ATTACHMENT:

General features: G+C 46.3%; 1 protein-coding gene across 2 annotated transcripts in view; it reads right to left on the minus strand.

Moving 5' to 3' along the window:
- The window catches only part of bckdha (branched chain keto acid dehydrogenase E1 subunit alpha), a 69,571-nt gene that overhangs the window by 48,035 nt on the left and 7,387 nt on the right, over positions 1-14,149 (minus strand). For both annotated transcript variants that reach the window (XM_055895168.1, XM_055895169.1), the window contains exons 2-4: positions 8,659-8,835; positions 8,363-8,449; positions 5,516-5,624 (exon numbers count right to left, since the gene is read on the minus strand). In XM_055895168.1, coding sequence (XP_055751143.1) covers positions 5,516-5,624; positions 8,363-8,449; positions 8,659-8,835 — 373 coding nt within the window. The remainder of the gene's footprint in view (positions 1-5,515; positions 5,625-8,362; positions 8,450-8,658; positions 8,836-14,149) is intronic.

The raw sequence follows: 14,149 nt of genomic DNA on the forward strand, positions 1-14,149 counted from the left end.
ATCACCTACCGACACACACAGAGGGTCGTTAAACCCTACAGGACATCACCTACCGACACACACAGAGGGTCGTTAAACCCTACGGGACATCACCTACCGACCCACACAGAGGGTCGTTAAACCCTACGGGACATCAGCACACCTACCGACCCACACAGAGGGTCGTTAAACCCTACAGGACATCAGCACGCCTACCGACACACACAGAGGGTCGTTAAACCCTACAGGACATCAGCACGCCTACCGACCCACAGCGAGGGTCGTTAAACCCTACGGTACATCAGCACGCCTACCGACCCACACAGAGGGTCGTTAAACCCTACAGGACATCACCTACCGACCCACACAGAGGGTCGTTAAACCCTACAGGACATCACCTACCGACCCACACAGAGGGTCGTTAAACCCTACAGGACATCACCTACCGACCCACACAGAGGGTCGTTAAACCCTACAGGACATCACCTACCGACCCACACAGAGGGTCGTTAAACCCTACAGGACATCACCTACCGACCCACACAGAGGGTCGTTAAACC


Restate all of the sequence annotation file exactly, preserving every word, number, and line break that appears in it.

General features: G+C 46.3%; 1 protein-coding gene across 2 annotated transcripts in view; it reads right to left on the minus strand.

Moving 5' to 3' along the window:
- The window catches only part of bckdha (branched chain keto acid dehydrogenase E1 subunit alpha), a 69,571-nt gene that overhangs the window by 48,035 nt on the left and 7,387 nt on the right, over positions 1-14,149 (minus strand). For both annotated transcript variants that reach the window (XM_055895168.1, XM_055895169.1), the window contains exons 2-4: positions 8,659-8,835; positions 8,363-8,449; positions 5,516-5,624 (exon numbers count right to left, since the gene is read on the minus strand). In XM_055895168.1, coding sequence (XP_055751143.1) covers positions 5,516-5,624; positions 8,363-8,449; positions 8,659-8,835 — 373 coding nt within the window. The remainder of the gene's footprint in view (positions 1-5,515; positions 5,625-8,362; positions 8,450-8,658; positions 8,836-14,149) is intronic.

The raw sequence follows: 14,149 nt of genomic DNA on the forward strand, positions 1-14,149 counted from the left end.
ATCACCTACCGACACACACAGAGGGTCGTTAAACCCTACAGGACATCACCTACCGACACACACAGAGGGTCGTTAAACCCTACGGGACATCACCTACCGACCCACACAGAGGGTCGTTAAACCCTACGGGACATCAGCACACCTACCGACCCACACAGAGGGTCGTTAAACCCTACAGGACATCAGCACGCCTACCGACACACACAGAGGGTCGTTAAACCCTACAGGACATCAGCACGCCTACCGACCCACAGCGAGGGTCGTTAAACCCTACGGTACATCAGCACGCCTACCGACCCACACAGAGGGTCGTTAAACCCTACAGGACATCACCTACCGACCCACACAGAGGGTCGTTAAACCCTACAGGACATCACCTACCGACCCACACAGAGGGTCGTTAAACCCTACAGGACATCACCTACCGACCCACACAGAGGGTCGTTAAACCCTACAGGACATCACCTACCGACCCACACAGAGGGTCGTTAAACCCTACAGGACATCACCTACCGACCCACACAGAGGGTCGTTAAACC